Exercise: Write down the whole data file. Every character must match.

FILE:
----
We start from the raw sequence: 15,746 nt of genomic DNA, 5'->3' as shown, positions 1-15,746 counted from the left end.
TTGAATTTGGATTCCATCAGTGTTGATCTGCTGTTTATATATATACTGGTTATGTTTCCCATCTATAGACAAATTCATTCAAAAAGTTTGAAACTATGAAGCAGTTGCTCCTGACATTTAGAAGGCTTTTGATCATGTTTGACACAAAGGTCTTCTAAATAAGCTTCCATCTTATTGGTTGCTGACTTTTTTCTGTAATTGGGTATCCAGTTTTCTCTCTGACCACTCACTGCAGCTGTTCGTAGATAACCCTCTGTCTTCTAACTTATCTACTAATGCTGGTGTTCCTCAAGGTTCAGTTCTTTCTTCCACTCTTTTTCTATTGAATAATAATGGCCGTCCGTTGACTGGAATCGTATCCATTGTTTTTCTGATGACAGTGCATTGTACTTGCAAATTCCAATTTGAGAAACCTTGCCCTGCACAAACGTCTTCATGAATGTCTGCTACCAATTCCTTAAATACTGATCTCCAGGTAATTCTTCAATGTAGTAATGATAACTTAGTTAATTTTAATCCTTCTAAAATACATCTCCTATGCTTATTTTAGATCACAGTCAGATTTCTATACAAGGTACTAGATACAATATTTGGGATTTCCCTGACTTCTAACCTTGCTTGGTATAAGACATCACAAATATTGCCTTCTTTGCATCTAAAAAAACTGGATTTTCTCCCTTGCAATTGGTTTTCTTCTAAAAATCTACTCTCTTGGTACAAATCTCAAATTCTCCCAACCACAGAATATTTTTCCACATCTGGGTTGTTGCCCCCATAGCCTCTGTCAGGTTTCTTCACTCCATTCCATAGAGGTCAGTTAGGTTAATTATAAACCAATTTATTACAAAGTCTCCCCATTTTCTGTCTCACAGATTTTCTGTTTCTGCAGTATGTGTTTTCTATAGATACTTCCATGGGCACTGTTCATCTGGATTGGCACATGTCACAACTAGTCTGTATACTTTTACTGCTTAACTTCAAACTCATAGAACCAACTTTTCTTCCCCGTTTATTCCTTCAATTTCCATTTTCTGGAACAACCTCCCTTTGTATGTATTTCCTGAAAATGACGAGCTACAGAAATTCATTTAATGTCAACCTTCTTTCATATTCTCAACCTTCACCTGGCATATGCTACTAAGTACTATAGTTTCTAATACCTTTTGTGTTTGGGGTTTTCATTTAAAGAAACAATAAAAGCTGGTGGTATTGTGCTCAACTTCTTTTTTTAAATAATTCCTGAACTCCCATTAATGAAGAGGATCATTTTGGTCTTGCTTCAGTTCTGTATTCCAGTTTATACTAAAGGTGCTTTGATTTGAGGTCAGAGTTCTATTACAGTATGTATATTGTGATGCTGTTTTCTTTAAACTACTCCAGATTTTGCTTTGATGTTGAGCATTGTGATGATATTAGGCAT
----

We start from the raw sequence: 15,746 nt of genomic DNA, 5'->3' as shown, positions 1-15,746 counted from the left end.
TTGAATTTGGATTCCATCAGTGTTGATCTGCTGTTTATATATATACTGGTTATGTTTCCCATCTATAGACAAATTCATTCAAAAAGTTTGAAACTATGAAGCAGTTGCTCCTGACATTTAGAAGGCTTTTGATCATGTTTGACACAAAGGTCTTCTAAATAAGCTTCCATCTTATTGGTTGCTGACTTTTTTCTGTAATTGGGTATCCAGTTTTCTCTCTGACCACTCACTGCAGCTGTTCGTAGATAACCCTCTGTCTTCTAACTTATCTACTAATGCTGGTGTTCCTCAAGGTTCAGTTCTTTCTTCCACTCTTTTTCTATTGAATAATAATGGCCGTCCGTTGACTGGAATCGTATCCATTGTTTTTCTGATGACAGTGCATTGTACTTGCAAATTCCAATTTGAGAAACCTTGCCCTGCACAAACGTCTTCATGAATGTCTGCTACCAATTCCTTAAATACTGATCTCCAGGTAATTCTTCAATGTAGTAATGATAACTTAGTTAATTTTAATCCTTCTAAAATACATCTCCTATGCTTATTTTAGATCACAGTCAGATTTCTATACAAGGTACTAGATACAATATTTGGGATTTCCCTGACTTCTAACCTTGCTTGGTATAAGACATCACAAATATTGCCTTCTTTGCATCTAAAAAAACTGGATTTTCTCCCTTGCAATTGGTTTTCTTCTAAAAATCTACTCTCTTGGTACAAATCTCAAATTCTCCCAACCACAGAATATTTTTCCACATCTGGGTTGTTGCCCCCATAGCCTCTGTCAGGTTTCTTCACTCCATTCCATAGAGGTCAGTTAGGTTAATTATAAACCAATTTATTACAAAGTCTCCCCATTTTCTGTCTCACAGATTTTCTGTTTCTGCAGTATGTGTTTTCTATAGATACTTCCATGGGCACTGTTCATCTGGATTGGCACATGTCACAACTAGTCTGTATACTTTTACTGCTTAACTTCAAACTCATAGAACCAACTTTTCTTCCCCGTTTATTCCTTCAATTTCCATTTTCTGGAACAACCTCCCTTTGTATGTATTTCCTGAAAATGACGAGCTACAGAAATTCATTTAATGTCAACCTTCTTTCATATTCTCAACCTTCACCTGGCATATGCTACTAAGTACTATAGTTTCTAATACCTTTTGTGTTTGGGGTTTTCATTTAAAGAAACAATAAAAGCTGGTGGTATTGTGCTCAACTTCTTTTTTTAAATAATTCCTGAACTCCCATTAATGAAGAGGATCATTTTGGTCTTGCTTCAGTTCTGTATTCCAGTTTATACTAAAGGTGCTTTGATTTGAGGTCAGAGTTCTATTACAGTATGTATATTGTGATGCTGTTTTCTTTAAACTACTCCAGATTTTGCTTTGATGTTGAGCATTGTGATGATATTAGGCAT